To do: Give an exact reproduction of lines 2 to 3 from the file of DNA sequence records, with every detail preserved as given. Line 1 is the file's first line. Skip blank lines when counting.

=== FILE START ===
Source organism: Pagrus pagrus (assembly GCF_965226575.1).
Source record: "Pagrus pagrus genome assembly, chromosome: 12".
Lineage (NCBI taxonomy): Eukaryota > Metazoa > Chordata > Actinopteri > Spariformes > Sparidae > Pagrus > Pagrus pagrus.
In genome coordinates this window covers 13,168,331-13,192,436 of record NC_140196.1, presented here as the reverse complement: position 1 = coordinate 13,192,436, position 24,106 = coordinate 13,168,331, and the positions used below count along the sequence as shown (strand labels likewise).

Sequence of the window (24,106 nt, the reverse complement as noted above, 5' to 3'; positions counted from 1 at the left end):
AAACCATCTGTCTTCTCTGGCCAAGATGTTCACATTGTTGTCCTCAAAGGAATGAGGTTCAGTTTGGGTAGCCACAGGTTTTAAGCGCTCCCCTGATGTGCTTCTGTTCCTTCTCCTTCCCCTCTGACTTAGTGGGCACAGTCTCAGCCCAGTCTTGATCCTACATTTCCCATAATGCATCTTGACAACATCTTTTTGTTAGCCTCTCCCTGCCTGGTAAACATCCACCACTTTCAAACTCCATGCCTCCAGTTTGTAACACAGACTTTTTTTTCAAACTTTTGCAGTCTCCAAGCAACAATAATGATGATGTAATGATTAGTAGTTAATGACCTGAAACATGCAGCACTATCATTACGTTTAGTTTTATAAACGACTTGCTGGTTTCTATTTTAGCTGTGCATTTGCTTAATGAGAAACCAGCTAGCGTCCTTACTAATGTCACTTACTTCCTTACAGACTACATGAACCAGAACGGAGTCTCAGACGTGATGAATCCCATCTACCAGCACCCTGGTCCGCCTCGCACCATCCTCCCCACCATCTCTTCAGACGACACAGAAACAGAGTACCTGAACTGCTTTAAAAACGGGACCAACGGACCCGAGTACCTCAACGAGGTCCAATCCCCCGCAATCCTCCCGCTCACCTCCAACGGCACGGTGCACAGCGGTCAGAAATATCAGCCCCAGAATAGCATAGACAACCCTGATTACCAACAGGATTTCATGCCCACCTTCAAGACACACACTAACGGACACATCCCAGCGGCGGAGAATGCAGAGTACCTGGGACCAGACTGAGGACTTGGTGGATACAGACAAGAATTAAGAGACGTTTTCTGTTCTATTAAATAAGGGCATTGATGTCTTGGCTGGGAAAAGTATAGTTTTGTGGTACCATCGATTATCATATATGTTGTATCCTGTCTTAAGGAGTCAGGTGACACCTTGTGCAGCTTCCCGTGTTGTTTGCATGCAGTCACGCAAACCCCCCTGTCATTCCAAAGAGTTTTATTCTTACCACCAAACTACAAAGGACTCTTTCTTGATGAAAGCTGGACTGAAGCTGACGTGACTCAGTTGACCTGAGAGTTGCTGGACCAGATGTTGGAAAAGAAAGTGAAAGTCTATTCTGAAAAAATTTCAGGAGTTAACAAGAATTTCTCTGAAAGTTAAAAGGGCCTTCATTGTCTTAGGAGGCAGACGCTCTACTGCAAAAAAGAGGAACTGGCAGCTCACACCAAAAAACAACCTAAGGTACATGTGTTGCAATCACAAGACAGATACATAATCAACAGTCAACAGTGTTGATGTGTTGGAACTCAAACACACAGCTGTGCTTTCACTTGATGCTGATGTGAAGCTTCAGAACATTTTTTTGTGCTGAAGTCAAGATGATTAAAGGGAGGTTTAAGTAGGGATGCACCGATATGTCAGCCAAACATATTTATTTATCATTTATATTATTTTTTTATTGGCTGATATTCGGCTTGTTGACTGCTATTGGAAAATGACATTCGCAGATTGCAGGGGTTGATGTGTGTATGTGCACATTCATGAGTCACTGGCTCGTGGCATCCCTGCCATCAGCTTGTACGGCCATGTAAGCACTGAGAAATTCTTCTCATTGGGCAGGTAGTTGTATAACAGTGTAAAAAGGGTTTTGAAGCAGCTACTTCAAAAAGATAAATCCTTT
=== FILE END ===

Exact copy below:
Source record: "Pagrus pagrus genome assembly, chromosome: 12".
Lineage (NCBI taxonomy): Eukaryota > Metazoa > Chordata > Actinopteri > Spariformes > Sparidae > Pagrus > Pagrus pagrus.